- The Washington Times - Sunday, February 3, 2008

LONDON DAILY TELEGRAPH

THE HAGUE — Dutch soldiers serving with NATO in Afghanistan will face new threats if their country allows the broadcast of an anti-Islamic film, Iran’s ambassador to the Netherlands has said.

Bozorgmehr Ziaran announced his intention to rally global Muslim opinion against plans by maverick Dutch legislator Geert Wilders to show a short movie attacking the Koran.

Mr. Ziaran also fueled fears of a violent backlash by issuing a veiled threat that Dutch troops would be regarded as “representatives of people who besmirch the Koran.”

“Afghans will view these troops as there to take our power, to destroy us and to ruin our values,” he told De Volkskrant newspaper last week.

Alaoddin Boroujerdi, an Iranian lawmaker, last week warned that Tehran would be forced to review its ties with the Netherlands if the movie was screened, according to Iran’s Fars News Agency.

But Mr. Wilders, leader of the anti-immigration Dutch Freedom Party, has vowed to ignore “daily death threats” and pressure from the authorities by broadcasting his film next month on the Koran, which he compares to Adolf Hitler’s “Mein Kampf.”

“The serious threats to my life and the Dutch government’s panicked response to my film underline the truth of what I am saying — the Koran is dangerous,” he said.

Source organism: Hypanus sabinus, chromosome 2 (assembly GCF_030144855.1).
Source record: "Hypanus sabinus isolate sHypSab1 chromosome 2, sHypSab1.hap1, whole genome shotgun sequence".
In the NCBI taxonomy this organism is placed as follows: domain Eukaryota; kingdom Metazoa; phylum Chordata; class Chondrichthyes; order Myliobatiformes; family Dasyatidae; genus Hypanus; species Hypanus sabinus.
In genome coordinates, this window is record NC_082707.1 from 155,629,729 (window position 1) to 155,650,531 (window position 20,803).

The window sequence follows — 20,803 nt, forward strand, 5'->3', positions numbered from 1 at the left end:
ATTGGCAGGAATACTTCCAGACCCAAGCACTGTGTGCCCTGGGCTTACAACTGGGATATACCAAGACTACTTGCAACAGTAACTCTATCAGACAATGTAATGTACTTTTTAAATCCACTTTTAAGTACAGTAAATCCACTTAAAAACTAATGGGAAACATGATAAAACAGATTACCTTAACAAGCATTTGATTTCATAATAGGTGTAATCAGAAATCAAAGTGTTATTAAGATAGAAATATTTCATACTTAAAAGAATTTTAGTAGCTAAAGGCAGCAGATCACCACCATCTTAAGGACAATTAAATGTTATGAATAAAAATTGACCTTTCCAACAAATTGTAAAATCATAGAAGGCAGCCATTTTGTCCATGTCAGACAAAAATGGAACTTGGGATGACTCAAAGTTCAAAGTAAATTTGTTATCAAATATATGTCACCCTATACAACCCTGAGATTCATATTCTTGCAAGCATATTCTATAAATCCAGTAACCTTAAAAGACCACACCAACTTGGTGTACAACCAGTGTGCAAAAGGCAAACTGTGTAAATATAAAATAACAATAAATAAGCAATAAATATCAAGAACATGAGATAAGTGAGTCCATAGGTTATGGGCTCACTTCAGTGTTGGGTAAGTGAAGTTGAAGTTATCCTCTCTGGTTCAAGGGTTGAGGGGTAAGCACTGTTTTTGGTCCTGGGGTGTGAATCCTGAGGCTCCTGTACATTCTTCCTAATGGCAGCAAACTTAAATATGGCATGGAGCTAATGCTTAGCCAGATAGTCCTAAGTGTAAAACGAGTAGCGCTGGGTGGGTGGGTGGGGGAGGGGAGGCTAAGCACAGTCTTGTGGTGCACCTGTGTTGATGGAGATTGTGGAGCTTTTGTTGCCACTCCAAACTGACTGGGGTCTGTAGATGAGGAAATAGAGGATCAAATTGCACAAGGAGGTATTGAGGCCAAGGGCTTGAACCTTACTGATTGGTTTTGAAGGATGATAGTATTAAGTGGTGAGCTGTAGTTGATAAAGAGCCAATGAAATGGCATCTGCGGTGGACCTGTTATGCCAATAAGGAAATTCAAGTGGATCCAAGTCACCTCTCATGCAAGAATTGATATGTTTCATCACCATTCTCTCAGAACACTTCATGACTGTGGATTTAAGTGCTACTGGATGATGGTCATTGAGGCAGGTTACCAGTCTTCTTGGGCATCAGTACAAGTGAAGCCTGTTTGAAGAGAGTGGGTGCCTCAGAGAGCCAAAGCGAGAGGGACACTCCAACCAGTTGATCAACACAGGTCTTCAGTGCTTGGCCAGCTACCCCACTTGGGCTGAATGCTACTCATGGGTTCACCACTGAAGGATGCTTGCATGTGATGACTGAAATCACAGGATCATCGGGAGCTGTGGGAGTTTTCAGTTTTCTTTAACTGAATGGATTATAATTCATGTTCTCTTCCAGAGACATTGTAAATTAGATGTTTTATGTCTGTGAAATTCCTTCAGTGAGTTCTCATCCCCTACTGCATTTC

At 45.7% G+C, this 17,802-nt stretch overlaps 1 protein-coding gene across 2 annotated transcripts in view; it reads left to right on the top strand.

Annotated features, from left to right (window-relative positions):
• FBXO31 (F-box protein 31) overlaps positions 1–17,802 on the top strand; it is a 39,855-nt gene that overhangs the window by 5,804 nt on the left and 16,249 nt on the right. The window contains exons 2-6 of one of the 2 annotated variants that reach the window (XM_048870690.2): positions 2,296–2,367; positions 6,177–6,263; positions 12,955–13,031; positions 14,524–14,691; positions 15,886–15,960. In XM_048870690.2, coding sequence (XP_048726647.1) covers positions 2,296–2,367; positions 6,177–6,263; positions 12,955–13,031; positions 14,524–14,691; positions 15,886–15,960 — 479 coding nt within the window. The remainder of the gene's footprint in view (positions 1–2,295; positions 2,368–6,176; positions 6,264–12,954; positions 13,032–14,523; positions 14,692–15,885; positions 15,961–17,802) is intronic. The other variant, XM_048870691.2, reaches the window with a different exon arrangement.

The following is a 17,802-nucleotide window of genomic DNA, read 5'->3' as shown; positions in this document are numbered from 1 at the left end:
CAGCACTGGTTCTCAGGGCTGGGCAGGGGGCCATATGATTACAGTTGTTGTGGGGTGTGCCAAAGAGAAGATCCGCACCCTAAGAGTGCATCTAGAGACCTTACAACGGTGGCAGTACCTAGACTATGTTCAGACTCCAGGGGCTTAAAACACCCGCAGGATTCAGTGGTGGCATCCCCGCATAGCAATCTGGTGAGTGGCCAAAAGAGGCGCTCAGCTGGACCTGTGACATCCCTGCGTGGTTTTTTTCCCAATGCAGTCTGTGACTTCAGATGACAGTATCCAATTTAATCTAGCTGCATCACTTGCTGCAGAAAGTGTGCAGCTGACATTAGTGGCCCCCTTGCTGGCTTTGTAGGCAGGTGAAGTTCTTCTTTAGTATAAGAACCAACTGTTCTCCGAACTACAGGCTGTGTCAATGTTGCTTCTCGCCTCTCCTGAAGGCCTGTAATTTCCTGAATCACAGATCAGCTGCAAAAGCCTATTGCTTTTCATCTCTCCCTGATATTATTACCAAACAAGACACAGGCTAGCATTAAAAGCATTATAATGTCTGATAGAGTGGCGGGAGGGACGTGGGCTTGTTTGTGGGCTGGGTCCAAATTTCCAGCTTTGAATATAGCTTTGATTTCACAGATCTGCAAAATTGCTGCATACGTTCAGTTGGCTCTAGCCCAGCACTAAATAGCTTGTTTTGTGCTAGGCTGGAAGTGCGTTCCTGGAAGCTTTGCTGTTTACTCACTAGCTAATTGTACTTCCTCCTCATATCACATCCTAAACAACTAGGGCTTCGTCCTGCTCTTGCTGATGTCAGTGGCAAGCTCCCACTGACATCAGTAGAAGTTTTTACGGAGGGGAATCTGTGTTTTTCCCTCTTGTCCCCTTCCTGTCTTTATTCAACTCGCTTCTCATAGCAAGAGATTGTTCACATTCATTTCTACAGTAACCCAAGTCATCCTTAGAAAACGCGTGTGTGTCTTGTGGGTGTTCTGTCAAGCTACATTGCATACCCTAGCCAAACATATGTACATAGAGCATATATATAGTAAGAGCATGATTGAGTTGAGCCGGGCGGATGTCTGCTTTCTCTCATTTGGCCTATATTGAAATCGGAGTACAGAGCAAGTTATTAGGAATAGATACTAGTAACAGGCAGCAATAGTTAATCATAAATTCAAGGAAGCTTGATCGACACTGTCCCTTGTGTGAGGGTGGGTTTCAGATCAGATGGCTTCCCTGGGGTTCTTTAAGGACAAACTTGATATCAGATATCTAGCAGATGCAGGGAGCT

“I am human so I sometimes feel real fear, but I will not let the politics of fear stop me from saying what must be said.”

The 44-year old member of parliament, who lives under police protection and regularly moves from one secure accommodation to another, has kept details of his 10-minute film under wraps, even leading to press speculation that it is a hoax. But Mr. Wilders is adamant about its existence.

Dutch Prime Minister Jan Peter Balkenende has given warning of a “national crisis” if Mr. Wilders broadcasts his attack. Secret plans have now been drawn up, which include the evacuation of Dutch nationals from certain countries, owing to fear of violent protests at home and abroad.

European Union officials have also been consulted over predictions that the film could see a repeat of the global anti-Western backlash that followed the publication of Danish cartoons mocking the prophet Muhammad two years ago.

Mr. Wilders, who sees himself as the successor to Pim Fortuyn, the slain anti-immigration Dutch politician, argues that the 1 million Muslims living in the Netherlands should renounce parts of their religion or leave.

“I believe Christians and Jews have a lot in common, but the Koran is a non-liberal book, preaching totalitarianism and the hatred of women,” he said.

Amsterdam Mayor Job Cohen succeeded in keeping the city calm after the 2004 killing of filmmaker Theo van Gogh, who also had made an anti-Islamic film.

Mr. Cohen, who is Jewish, accused Mr. Wilders of deliberately stoking tensions and used a speech to mark Holocaust Memorial Day last month to warn against the “dehumanizing” of communities.

Bruno Waterfield in Brussels contributed to this article.

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